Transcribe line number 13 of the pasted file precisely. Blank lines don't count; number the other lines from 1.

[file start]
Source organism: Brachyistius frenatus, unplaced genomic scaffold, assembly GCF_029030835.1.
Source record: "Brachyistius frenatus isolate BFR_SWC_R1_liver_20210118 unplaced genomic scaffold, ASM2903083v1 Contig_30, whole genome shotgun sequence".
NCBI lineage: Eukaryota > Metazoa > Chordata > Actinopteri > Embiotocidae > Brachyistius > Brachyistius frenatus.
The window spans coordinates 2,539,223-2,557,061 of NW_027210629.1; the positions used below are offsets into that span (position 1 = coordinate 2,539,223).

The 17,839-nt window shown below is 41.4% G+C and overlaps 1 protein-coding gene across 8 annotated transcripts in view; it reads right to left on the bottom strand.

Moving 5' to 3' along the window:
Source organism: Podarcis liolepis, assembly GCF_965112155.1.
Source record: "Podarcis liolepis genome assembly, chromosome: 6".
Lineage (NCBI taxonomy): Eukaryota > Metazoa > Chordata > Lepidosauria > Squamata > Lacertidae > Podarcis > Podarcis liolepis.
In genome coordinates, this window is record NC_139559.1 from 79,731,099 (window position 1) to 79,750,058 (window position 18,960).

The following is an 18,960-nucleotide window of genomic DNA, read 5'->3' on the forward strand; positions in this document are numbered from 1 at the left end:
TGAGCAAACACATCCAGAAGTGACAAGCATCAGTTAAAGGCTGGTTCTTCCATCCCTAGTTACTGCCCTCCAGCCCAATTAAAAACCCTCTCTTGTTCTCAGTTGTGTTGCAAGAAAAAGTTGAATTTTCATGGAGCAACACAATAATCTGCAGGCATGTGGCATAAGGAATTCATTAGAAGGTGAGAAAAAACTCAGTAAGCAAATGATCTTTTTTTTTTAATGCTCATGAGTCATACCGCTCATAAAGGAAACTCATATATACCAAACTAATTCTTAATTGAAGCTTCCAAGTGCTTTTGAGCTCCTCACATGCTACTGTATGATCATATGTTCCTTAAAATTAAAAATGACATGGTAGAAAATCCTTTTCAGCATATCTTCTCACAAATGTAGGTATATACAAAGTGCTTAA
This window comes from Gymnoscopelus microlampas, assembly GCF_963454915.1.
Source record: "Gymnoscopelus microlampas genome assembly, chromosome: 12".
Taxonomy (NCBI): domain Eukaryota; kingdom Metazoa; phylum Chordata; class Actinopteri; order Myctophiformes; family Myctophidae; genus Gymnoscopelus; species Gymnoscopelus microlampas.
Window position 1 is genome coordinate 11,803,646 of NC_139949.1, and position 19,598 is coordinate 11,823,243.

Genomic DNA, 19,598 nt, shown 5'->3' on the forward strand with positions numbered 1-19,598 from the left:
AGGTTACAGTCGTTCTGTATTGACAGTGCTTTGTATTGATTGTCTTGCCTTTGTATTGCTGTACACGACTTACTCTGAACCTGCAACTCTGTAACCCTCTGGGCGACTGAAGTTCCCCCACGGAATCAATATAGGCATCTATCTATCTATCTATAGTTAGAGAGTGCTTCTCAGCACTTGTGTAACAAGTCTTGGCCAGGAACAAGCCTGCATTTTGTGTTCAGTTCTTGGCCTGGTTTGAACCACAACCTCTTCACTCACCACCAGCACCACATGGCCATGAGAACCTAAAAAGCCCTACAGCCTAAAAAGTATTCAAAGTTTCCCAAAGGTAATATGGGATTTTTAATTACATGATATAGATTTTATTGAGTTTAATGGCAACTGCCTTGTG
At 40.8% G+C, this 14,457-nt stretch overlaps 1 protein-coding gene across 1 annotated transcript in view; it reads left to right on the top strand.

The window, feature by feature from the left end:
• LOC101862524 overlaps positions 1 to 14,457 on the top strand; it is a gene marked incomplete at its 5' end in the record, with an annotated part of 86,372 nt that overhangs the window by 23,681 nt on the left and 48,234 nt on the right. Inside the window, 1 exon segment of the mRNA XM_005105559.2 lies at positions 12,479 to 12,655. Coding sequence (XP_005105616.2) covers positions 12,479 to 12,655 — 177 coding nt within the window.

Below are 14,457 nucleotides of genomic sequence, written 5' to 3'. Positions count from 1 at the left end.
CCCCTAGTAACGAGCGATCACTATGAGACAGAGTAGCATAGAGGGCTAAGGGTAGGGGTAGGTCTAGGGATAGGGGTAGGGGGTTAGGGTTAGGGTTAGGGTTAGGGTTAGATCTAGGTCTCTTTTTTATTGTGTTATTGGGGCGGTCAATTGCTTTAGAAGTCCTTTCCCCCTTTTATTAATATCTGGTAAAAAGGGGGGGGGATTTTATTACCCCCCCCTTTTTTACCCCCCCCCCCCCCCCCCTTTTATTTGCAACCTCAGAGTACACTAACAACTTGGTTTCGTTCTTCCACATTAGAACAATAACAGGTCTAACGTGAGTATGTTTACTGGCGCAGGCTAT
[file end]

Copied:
This window comes from Gymnoscopelus microlampas, assembly GCF_963454915.1.